Experiencing muscle soreness after a workout is a common phenomenon known as Delayed Onset Muscle Soreness (DOMS). DOMS typically occurs 24 to 72 hours after intense physical activity or trying a new exercise routine. It is a result of microscopic damage to muscle fibers, accompanied by inflammation and the release of chemicals that sensitize pain receptors.


One way in which cannabis may help reduce post-workout pain is by its potential anti-inflammatory properties. Cannabinoids, such as CBD (cannabidiol), have been studied for their anti-inflammatory effects, which could aid in reducing the inflammation and swelling associated with DOMS. By mitigating the inflammatory response, cannabis might alleviate some of the pain and discomfort experienced after a strenuous workout.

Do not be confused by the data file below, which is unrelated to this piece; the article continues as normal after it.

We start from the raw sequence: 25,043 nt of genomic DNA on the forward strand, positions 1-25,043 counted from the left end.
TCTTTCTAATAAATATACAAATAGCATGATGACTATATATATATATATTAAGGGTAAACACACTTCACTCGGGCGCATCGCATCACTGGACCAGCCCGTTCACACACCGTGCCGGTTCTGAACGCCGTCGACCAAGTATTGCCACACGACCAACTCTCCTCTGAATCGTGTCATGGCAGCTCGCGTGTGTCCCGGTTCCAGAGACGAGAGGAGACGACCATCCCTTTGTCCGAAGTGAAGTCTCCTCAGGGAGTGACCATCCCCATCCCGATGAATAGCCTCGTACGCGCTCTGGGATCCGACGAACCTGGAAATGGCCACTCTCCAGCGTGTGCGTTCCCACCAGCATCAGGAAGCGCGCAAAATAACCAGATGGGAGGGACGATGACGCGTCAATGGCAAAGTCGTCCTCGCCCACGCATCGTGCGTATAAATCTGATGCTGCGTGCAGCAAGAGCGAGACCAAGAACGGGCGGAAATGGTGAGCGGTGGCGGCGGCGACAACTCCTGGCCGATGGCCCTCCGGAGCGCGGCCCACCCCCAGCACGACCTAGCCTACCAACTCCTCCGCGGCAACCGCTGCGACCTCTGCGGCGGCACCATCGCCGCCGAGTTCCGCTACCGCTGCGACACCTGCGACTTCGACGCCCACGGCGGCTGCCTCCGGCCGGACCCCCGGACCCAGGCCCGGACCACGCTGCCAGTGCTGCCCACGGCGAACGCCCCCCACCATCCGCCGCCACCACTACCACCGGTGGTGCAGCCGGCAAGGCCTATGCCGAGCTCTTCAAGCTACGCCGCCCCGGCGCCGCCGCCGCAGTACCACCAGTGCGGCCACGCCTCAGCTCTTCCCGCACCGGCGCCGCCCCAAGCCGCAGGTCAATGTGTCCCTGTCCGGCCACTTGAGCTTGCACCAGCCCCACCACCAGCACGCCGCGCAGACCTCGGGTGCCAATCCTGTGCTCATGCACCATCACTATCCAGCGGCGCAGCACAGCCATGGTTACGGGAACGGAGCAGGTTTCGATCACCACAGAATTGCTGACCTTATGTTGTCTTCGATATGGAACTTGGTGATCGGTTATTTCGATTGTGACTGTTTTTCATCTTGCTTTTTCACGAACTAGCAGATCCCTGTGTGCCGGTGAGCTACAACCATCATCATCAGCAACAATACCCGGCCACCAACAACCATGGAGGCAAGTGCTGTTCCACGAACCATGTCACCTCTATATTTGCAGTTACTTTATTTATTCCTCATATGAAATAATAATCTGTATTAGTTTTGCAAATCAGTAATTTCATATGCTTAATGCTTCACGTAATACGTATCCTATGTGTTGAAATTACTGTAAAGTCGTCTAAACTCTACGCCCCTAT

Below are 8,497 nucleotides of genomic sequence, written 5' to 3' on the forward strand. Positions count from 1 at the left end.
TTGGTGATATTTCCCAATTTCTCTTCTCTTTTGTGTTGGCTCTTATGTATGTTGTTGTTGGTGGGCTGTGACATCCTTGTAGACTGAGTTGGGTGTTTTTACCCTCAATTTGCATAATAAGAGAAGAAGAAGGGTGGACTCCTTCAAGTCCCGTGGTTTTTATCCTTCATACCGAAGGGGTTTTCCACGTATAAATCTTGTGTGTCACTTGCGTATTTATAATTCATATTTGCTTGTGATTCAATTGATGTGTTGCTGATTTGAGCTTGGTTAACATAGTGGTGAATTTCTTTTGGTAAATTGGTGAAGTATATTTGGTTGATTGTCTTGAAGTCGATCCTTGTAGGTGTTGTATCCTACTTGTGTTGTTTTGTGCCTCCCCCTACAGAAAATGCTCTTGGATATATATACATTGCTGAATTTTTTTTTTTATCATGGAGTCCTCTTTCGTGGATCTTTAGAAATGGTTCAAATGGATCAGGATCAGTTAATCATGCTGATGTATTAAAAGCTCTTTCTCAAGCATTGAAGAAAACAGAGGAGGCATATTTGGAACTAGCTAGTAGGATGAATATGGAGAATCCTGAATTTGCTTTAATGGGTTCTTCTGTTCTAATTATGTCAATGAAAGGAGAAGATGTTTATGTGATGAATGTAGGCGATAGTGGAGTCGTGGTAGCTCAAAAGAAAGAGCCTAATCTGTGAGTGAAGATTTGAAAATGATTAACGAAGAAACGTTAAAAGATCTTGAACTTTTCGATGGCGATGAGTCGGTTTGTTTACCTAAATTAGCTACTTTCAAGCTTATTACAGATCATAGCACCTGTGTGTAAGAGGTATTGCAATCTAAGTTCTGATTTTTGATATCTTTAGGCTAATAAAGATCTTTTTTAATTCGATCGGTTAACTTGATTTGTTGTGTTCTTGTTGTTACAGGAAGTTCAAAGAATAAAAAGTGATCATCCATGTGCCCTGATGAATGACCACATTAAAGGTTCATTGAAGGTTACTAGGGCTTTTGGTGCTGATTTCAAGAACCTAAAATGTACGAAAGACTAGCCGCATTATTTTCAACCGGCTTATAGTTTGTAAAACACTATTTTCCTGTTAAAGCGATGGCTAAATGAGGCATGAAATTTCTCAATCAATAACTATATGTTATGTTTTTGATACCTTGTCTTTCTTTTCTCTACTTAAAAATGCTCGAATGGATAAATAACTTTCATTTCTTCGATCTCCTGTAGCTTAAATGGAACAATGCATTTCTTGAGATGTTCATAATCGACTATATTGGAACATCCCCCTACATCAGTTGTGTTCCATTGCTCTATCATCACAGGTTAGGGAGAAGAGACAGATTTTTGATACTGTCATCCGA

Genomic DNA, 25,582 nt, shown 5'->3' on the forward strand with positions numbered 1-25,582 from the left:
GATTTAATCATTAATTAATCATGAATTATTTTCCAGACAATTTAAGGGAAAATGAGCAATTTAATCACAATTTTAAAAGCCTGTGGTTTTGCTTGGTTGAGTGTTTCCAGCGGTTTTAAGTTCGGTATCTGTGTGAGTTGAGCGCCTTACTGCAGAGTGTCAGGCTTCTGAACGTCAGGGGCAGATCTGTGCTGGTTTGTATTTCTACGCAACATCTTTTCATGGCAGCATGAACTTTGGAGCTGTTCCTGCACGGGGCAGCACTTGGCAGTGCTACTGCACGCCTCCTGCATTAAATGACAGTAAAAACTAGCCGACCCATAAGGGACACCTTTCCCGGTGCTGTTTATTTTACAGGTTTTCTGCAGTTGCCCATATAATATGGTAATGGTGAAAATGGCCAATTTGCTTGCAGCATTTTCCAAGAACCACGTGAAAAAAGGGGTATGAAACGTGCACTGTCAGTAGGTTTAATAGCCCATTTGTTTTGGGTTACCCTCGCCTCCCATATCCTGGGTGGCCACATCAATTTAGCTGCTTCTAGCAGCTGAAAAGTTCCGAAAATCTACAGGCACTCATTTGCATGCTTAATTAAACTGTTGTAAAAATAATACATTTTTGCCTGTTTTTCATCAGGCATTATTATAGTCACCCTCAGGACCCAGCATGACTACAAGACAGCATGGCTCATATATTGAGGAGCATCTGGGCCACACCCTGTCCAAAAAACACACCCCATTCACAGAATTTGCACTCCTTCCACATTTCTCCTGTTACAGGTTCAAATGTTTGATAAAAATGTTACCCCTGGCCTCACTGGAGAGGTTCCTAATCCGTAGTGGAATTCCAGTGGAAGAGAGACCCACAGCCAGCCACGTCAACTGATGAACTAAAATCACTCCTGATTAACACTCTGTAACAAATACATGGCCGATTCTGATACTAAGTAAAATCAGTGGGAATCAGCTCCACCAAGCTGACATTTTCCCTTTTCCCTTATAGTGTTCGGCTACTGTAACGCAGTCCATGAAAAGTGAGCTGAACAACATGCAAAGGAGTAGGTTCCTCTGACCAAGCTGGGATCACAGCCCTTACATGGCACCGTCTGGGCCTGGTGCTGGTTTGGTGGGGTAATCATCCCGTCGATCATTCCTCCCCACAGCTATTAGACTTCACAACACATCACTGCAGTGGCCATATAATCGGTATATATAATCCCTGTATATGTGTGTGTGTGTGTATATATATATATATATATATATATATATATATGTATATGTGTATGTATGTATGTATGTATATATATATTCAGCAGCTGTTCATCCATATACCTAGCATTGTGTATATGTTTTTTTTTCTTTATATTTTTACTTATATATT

Moreover, cannabis may also interact with the body's endocannabinoid system to suppress pain signals. The endocannabinoid system is involved in regulating pain perception, and cannabinoids found in cannabis can bind to the body's cannabinoid receptors to modulate pain signaling pathways. THC (tetrahydrocannabinol), the psychoactive compound in cannabis, has well-known pain-relieving properties and is used medically for chronic pain conditions.


Not to mention, cannabis promotes relaxation and reduces anxiety, which can indirectly contribute to pain relief.